“Amazing Grace …”
The air in the cemetery has a late Fall crispness though the sun is bright this afternoon in mid-November. There is the smell of fresh cut grass as more cars begin to pull into the driveway near the gravesite. Many of the graves in this section of the cemetery have flowers, both real and artificial, many more are undecorated, their occupants too long gone to have someone left in town to tend to their memories.
“how sweet the sound …”
We gather at the small cluster of chairs in front of the coffin. It is the plainest, least ornate coffin we could find: smoothly finished oak or pine, not shiny and ostentatious like so many the funeral parlor had on display. My brother would appreciate the craftsmanship of the woodwork. On top of the coffin, instead of flowers, are a set of spurs, a lariat, a bolo, and a cowboy hat. Pieces of my brother’s life that represent him far better than a spray of lilies would. He was a horseman, a father, a son. He was a hard drinker; an angry, damaged man. He was hard to deal with. He was sometimes impossible to like. He was funny and smart. He was loved.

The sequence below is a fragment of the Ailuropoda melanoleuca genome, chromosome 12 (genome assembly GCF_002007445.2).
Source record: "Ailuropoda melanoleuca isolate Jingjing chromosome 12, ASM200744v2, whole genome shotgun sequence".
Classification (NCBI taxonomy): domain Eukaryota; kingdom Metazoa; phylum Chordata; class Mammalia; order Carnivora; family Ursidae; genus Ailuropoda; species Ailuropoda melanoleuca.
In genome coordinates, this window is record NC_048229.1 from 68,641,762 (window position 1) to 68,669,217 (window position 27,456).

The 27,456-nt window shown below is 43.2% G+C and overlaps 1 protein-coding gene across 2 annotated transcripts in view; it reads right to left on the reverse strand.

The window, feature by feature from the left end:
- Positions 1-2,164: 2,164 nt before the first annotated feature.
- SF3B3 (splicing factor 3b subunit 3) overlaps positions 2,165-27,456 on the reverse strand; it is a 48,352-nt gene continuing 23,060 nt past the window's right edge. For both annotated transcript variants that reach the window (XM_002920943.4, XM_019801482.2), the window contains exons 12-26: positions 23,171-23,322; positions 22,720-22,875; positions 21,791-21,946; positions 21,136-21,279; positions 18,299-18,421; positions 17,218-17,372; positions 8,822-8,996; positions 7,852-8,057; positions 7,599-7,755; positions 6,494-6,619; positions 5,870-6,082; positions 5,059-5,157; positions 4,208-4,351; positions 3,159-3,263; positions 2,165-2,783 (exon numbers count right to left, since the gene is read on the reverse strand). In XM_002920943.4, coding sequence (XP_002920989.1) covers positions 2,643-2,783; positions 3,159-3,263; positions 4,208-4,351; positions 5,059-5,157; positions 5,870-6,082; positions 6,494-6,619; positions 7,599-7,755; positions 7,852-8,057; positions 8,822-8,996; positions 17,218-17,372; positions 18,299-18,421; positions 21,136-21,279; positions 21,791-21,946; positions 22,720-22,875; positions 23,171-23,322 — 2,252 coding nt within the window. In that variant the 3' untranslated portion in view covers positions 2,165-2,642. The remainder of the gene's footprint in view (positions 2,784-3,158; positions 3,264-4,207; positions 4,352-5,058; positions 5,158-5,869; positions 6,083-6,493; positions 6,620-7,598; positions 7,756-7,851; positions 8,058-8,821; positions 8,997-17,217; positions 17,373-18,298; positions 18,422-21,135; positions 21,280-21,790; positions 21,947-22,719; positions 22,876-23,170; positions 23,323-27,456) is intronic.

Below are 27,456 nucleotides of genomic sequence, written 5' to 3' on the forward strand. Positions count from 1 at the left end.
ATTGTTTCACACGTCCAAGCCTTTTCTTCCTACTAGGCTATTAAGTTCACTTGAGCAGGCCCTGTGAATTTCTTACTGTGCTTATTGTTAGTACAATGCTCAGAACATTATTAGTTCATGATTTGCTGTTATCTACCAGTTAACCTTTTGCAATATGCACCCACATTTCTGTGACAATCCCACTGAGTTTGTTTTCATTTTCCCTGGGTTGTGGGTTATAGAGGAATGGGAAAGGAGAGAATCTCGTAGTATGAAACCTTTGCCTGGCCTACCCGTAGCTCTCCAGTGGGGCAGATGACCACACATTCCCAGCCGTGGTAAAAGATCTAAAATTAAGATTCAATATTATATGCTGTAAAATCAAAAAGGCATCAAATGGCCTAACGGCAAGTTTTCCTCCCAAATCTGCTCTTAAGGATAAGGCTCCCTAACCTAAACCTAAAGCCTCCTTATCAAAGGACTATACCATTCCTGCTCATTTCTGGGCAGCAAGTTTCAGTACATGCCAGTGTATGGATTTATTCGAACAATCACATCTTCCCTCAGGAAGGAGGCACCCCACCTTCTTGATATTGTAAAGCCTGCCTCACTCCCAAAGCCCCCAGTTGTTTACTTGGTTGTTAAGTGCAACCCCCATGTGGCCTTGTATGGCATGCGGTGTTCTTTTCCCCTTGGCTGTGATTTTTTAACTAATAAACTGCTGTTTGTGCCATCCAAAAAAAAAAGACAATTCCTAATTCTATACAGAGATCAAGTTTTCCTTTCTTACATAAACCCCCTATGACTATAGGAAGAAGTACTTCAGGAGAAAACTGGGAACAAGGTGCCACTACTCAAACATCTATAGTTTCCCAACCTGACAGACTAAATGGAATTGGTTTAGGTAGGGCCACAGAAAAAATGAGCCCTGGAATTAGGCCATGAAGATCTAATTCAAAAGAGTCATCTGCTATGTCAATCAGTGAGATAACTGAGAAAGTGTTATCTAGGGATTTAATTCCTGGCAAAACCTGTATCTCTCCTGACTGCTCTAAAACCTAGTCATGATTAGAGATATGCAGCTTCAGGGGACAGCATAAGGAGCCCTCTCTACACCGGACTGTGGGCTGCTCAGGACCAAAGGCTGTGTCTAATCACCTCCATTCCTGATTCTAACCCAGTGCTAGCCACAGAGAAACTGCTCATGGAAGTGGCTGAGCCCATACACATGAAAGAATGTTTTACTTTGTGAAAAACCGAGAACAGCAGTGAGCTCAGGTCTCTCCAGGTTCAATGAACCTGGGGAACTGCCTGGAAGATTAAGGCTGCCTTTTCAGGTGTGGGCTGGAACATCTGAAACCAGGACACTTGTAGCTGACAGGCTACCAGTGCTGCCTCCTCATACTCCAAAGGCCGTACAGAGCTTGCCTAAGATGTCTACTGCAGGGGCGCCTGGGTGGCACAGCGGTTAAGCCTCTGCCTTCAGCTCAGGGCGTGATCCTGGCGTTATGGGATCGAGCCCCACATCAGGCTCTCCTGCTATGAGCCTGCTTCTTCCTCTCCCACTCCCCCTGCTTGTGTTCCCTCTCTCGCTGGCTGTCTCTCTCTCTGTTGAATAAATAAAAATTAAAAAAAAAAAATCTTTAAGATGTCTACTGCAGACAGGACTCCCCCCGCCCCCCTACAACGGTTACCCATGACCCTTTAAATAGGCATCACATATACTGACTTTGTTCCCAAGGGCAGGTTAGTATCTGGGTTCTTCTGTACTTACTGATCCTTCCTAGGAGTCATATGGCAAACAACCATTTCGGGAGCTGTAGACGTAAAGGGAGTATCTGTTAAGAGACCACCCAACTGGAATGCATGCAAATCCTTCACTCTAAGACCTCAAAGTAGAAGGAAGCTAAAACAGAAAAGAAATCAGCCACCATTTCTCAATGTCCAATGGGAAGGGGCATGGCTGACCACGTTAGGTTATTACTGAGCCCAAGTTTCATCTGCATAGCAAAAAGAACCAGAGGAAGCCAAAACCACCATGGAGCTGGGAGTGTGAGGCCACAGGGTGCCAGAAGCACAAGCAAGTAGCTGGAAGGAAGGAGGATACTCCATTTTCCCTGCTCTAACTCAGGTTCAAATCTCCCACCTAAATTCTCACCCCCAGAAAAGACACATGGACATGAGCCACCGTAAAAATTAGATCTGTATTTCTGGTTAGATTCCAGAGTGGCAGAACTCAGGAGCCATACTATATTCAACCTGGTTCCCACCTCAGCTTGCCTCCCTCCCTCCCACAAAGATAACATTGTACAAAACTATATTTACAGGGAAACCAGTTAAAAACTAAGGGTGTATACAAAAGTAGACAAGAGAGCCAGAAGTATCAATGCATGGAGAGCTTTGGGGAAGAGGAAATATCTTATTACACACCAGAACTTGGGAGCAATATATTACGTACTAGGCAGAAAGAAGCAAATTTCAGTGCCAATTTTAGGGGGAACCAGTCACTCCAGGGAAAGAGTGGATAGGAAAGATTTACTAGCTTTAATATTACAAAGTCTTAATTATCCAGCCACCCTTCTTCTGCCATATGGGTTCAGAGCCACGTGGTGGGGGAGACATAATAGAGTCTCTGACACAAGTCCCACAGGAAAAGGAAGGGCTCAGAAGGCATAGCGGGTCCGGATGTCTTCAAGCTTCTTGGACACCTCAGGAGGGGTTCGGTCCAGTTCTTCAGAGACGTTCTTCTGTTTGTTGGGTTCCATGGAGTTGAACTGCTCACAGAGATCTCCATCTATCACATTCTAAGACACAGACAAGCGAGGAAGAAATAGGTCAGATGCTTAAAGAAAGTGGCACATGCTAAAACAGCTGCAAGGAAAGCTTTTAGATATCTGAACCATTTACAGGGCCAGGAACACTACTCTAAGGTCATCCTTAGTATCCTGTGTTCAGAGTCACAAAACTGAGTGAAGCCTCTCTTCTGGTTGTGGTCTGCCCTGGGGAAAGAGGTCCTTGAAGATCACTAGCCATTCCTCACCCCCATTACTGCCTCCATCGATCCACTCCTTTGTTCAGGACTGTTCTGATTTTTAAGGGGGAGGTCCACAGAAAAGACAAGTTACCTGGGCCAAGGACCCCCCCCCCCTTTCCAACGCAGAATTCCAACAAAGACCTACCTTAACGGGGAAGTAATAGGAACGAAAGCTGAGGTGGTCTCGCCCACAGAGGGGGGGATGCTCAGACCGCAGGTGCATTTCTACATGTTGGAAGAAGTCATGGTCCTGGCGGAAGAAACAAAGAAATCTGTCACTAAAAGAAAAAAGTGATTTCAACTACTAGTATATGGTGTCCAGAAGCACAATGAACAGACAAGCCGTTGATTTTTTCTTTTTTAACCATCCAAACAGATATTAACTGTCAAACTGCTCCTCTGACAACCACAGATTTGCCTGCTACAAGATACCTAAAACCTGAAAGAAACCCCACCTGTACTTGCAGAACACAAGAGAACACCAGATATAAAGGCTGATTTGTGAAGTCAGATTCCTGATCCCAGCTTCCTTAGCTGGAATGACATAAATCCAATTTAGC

“that saved a wretch like me …”
We have no minister present, just family and his closest friends. In a few minutes, some of us will speak, a prayer, a poem, a couple of songs will be sung. But for now there is just the rustling of a light breeze through the orange grove nearby, the shuffle of feet as we start to settle in front of the coffin, preparing to say goodbye to this man who died too young after a life-hard lived.